Taking Stock

Why the tech world calls workers “creators”

Full-text audio version of this essay.

Over the past decade, there have been numerous versions of the argument that creativity has stagnated, everything is recycled, and the genuine production of the “new” has become more or less impossible. Yet over the same stretch of time, the term “creator” has become inescapable, as any number of recent articles can attest to. It is as if the emergence of the “creator” as a cultural archetype, much like the similar use of “creative” as a noun, signifies nothing more than the end of creativity as an autonomous aesthetic possibility (if it has ever been one). Creativity is now understood first and foremost as a business resource, a component of an employee’s skill set, an ability to sell something, anything.  

A creator, then, is someone whom platforms can put to use. The emergence of creator as the preferred nomenclature for content producers stems from some of YouTube’s machinations in the early 2010s, as Taylor Lorenz has detailed, but it also echoes, probably unintentionally, the vogue for “co-creation” among marketers in the 1990s and early 2000s. “Co-creation” is when consumers contribute value to a company by suggesting ideas or providing feedback, as when fans help refine the plots and characters of their favorite shows or volunteer to “buzz market” their favorite products. In these arrangements, which emerged with the surveillance possibilities of the internet, consumers began to evolve into “prosumers”; that is, their consumption was understood as simultaneously a form of production that could be harnessed — or less euphemistically, a form of labor that could be exploited. Ideally, the prosumer wouldn’t understand their contributions as labor at all but experience it as affirming interactivity. With the new media technology, the labor of consumption was inseparable from the enjoyment one took in consuming: Consumer ideas and behavior could be “captured” as data as well as overtly elicited as “valued feedback” or as participation in enclosed fan communities.

A creator is someone whom platforms can put to use

Some marketers touted co-creation as liberatory, on the questionable basis that consumers were oppressed by top-down advertising and limited choices, and that the ability to customize or personalize goods was a concession that needed to be extracted from monolithic manufacturers. In reality, standardization of manufacturing processes and of consumer desires made narrow forms of customization easier to implement; they made a constrained form of “free choice” into its own streamlined product. The trick was to make sure consumers felt deeply invested in the possibilities offered to them within this horizon. In the co-creation model, “marketers presuppose, and in fact expect, the consumer subject to act, innovate, tinker and run free,” marketing professors Detlev Zwick, Samuel K. Bonsu, and Aron Darmody write in Putting Consumers to Work” (2008). “The marketing challenge posed by the co-creation model rests, of course, with establishing ambiences that program consumer freedom to evolve in ways that permit the harnessing of consumers’ newly liberated, productive capabilities.” In other words, consumers must be guided toward believing that doing unpaid work for companies was actually a form of open-ended self-expression, the natural direction of their inborn creativity.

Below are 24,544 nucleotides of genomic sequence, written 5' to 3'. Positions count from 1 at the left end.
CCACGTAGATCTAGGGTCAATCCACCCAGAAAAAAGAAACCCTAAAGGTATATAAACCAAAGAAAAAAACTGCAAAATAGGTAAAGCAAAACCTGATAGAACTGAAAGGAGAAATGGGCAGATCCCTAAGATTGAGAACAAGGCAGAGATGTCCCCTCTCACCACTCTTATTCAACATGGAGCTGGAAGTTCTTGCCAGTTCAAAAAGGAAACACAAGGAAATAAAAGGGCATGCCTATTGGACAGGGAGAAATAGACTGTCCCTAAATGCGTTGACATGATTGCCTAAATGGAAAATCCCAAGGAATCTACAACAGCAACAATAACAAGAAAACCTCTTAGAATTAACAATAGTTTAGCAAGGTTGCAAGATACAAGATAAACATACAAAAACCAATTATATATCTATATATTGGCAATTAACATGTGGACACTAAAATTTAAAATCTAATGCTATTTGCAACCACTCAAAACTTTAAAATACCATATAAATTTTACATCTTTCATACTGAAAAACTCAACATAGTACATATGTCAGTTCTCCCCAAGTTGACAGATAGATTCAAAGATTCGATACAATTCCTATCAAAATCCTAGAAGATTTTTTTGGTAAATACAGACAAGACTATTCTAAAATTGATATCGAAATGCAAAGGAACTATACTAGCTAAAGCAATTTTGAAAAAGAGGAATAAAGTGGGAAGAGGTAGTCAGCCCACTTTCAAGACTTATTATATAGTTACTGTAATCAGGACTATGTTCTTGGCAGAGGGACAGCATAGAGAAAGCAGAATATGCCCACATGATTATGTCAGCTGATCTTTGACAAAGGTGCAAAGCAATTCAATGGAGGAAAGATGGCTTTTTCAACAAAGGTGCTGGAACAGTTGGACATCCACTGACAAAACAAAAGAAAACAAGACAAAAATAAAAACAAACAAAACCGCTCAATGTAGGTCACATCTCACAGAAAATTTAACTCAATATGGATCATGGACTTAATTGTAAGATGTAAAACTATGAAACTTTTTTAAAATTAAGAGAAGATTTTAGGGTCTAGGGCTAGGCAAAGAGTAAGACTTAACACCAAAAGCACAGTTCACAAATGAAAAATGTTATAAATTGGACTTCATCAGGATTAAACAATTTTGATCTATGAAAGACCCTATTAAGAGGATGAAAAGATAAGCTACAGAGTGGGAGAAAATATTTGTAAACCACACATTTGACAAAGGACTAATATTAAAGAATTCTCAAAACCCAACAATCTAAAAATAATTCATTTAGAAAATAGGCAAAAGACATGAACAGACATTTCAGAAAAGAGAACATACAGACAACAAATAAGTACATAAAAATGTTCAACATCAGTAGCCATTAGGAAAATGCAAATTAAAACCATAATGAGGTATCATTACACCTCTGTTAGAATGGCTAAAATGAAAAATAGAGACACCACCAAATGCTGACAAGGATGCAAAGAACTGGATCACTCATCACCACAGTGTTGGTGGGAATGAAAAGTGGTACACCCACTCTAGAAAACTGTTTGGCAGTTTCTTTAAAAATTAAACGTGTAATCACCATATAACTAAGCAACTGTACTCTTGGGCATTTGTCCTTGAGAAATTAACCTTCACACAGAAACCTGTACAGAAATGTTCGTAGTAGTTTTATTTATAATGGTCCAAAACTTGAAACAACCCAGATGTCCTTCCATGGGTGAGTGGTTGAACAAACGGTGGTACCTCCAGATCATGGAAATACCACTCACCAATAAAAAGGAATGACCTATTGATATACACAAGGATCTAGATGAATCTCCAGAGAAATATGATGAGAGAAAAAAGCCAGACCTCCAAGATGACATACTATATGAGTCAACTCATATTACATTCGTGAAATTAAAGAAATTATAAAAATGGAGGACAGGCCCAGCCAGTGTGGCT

The initial piecemeal approaches to addressing that “challenge” were eventually consolidated into social media and content platforms. There the “ambiences” were propitious for programming consumer freedom; one might now say that there were good vibes. Within the emerging system, attention itself could be construed as a form of labor behind users’ backs: with consumption under more comprehensive surveillance and information about what people consume more readily recirculated, simply watching something could be seen as augmenting its value. The play counter on a YouTube clip is perhaps the most direct expression of this.

On platforms, users could not only boost the profile of content with views, likes, shares, and so on, they could freely promote brands and even interact with them as though they were peers, as brands had their own profiles that were often invested with their own active presence and personality. But it wasn’t just that brands acted like people; people began to act like brands in turn, encouraged by the same sort of metrics to understand their own trackable popularity as a kind of brand equity. 

This is the juncture at which consumers cease to be co-creators of established properties and can see themselves as “creators” in their own right. And just as social media platforms early on helped rationalize co-creation as self-expression, a new suite of apps and tools want to do the same for “the creator economy,” only now monetization opportunities (and not, it should be noted, guaranteed money) are a central part of the package. 

Where in the earlier dispensation, consumers were “fans” whose undeniable passion won them a voice in the production process, thereby “democratizing” it, now they are entrepreneurs of themselves, leveraging their various forms of human capital by using media platforms as much as possible. This shift helps recuperate the critique that was directed at co-creation and early social media: that it constituted a kind of uncompensated “free labor,” to use Tiziana Terranova’s term from this 2000 article. Rather than extricate the alienated labor from consumerism, and strengthen the expectation that work could be separated from leisure, the “creator” frame instead accepts that all leisure is work, but you too can profit!